found hereOpens a group of essays on the theme of US foreign-policy concept called "containment," with special attention to the provenance of George Kennan's The Sources of Soviet Conducted, first published in 1947 under the psuedonym "X". The full groupIn addition to the following two items, the group comprises (1) a reprint on pp. 852-868 of Kennan's article 'The sources of Soviet conduct', published under the pseudomyn 'X' in the FA issue of Jul 1947 (2) a reprinted excerpt on pp869-884 from Walter Lippmann 'The cold war: a study in US foreign policy' (Harper, 1947), pouring cold water on (a) Kennan's notion that Soviet socialism "bears within itself the seeds of its own decay" (b) his recommendation of an open-ended policy of passivity in the expectation of Soviet change of heart, pressing instead for active pressure on the USSR to withdraw from Eastern Europe. full references and data sources for this article can be found here.
Asks (1) why the postwar Soviet thrust for hegemony over Western Eurasia seemed a possible dream to Moscow (2) why the US reaction came so late. Answers that (1) it involved mixed impulses of fear and ambition deeply rooted in Russia's history, ideology and technological capacity (2) US foreign policy had a strong antagonism to the Old World balance-of-power politics. This came to an end with the Truman doctrine and the Marshall Plan. But the cold war which ensued will have a 'soft landing' rather than turn hot, because the USSR is not a great power in the new technological and educational revolutions which will be the bases of power in the future. The problems are now how to harness the new bases of power and how to prevent any one state from achieving hegemony. This picture of the modern world, largely constructed and painted by the USA, is slowly being perceived by the USSR.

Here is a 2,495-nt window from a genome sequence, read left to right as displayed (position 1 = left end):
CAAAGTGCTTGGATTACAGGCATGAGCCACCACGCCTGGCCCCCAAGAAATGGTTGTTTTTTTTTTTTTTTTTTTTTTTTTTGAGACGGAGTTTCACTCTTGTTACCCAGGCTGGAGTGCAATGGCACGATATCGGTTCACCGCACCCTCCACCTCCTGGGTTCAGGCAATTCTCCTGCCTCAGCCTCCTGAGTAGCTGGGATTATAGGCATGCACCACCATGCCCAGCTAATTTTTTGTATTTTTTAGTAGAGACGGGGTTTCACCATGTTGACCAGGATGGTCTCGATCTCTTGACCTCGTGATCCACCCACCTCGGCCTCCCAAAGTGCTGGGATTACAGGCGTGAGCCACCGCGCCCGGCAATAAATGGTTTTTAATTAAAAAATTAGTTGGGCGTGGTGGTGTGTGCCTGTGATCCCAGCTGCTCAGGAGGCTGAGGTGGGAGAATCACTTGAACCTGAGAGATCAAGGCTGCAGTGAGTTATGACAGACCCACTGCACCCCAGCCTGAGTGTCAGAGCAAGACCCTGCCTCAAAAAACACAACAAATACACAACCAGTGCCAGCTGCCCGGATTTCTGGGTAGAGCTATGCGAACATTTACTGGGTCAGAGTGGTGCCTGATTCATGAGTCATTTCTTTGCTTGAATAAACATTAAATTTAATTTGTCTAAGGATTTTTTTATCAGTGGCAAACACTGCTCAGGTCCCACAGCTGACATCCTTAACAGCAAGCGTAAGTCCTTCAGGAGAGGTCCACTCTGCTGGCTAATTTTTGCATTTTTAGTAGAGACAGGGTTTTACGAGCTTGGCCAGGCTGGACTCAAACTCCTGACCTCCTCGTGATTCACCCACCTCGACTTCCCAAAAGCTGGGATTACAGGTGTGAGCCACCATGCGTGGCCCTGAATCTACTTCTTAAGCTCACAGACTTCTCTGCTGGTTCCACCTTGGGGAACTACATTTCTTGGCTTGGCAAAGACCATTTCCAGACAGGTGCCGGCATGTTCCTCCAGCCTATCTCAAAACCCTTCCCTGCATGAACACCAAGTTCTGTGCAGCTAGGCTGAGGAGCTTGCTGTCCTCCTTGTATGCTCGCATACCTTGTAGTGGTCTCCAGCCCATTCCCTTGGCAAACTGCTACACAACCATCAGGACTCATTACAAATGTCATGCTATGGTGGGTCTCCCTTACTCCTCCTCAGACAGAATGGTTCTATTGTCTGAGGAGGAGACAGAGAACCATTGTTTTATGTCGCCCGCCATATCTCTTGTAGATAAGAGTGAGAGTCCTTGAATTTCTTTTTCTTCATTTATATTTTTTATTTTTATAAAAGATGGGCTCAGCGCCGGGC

The political personality of Soviet power as we know it today is the product of ideology and circumstances: ideology inherited by the present Soviet leaders from the movement in which they had their political origin, and circumstances of the power which they now have exercised for nearly three decades in Russia. There can be few tasks of psychological analysis more difficult than to try to trace the interaction of these two forces and the relative role of each in the determination of official Soviet conduct. Yet the attempt must be made if that conduct is to be understood and effectively countered.
Mr. X's article is . . . not only an analytical interpretation of the sources of Soviet conduct. It is also a document of primary importance on the sources of INTRODUCTION: American foreign policy--of at least that part of it which is known as the Truman Doctrine.
What the author had in mind when he used the word "containment" in 1946 was averting not a military threat but an ideological-political one. He was trying to say: "Make it clear to [the Soviets] that they are not going to be allowed to establish any dominant influence in Europe and in Japan if there is anything we can do to prevent it. When we have stabilized the situation in this way, then perhaps we will be able to talk with them about some sort of a general political and military disengagement in Europe and in the Far East--not before."